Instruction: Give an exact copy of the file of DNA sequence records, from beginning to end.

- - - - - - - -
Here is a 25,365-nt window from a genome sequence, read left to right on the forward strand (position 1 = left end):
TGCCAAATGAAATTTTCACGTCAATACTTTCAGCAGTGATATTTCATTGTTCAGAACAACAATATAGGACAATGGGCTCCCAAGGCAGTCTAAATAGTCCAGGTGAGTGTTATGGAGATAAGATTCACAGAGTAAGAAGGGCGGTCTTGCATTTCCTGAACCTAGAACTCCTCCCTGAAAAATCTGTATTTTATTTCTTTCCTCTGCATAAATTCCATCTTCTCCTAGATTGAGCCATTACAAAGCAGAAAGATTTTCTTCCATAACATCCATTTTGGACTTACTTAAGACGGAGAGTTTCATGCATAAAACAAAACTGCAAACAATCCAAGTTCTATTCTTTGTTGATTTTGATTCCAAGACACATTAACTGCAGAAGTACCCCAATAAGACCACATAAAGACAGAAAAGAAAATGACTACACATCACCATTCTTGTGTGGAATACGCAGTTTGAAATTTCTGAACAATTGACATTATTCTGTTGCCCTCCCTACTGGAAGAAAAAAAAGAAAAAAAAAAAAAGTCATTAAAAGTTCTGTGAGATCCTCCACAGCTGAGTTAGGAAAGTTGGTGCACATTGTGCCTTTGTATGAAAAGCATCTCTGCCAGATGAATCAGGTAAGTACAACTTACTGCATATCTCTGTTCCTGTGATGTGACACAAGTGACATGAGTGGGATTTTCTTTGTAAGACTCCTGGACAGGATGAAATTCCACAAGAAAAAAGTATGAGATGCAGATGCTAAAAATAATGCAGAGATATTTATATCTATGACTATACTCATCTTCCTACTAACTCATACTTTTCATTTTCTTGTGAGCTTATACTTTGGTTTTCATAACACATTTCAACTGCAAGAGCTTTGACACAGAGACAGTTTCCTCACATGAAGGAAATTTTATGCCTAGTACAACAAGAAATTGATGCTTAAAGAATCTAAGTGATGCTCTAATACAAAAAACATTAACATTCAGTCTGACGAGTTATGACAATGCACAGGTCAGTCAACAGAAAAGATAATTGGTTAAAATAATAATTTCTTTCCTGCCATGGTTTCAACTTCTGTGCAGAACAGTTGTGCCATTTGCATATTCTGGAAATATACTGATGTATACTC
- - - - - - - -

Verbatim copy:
Here is a 25,365-nt window from a genome sequence, read left to right on the forward strand (position 1 = left end):
TGCCAAATGAAATTTTCACGTCAATACTTTCAGCAGTGATATTTCATTGTTCAGAACAACAATATAGGACAATGGGCTCCCAAGGCAGTCTAAATAGTCCAGGTGAGTGTTATGGAGATAAGATTCACAGAGTAAGAAGGGCGGTCTTGCATTTCCTGAACCTAGAACTCCTCCCTGAAAAATCTGTATTTTATTTCTTTCCTCTGCATAAATTCCATCTTCTCCTAGATTGAGCCATTACAAAGCAGAAAGATTTTCTTCCATAACATCCATTTTGGACTTACTTAAGACGGAGAGTTTCATGCATAAAACAAAACTGCAAACAATCCAAGTTCTATTCTTTGTTGATTTTGATTCCAAGACACATTAACTGCAGAAGTACCCCAATAAGACCACATAAAGACAGAAAAGAAAATGACTACACATCACCATTCTTGTGTGGAATACGCAGTTTGAAATTTCTGAACAATTGACATTATTCTGTTGCCCTCCCTACTGGAAGAAAAAAAAGAAAAAAAAAAAAAGTCATTAAAAGTTCTGTGAGATCCTCCACAGCTGAGTTAGGAAAGTTGGTGCACATTGTGCCTTTGTATGAAAAGCATCTCTGCCAGATGAATCAGGTAAGTACAACTTACTGCATATCTCTGTTCCTGTGATGTGACACAAGTGACATGAGTGGGATTTTCTTTGTAAGACTCCTGGACAGGATGAAATTCCACAAGAAAAAAGTATGAGATGCAGATGCTAAAAATAATGCAGAGATATTTATATCTATGACTATACTCATCTTCCTACTAACTCATACTTTTCATTTTCTTGTGAGCTTATACTTTGGTTTTCATAACACATTTCAACTGCAAGAGCTTTGACACAGAGACAGTTTCCTCACATGAAGGAAATTTTATGCCTAGTACAACAAGAAATTGATGCTTAAAGAATCTAAGTGATGCTCTAATACAAAAAACATTAACATTCAGTCTGACGAGTTATGACAATGCACAGGTCAGTCAACAGAAAAGATAATTGGTTAAAATAATAATTTCTTTCCTGCCATGGTTTCAACTTCTGTGCAGAACAGTTGTGCCATTTGCATATTCTGGAAATATACTGATGTATACTC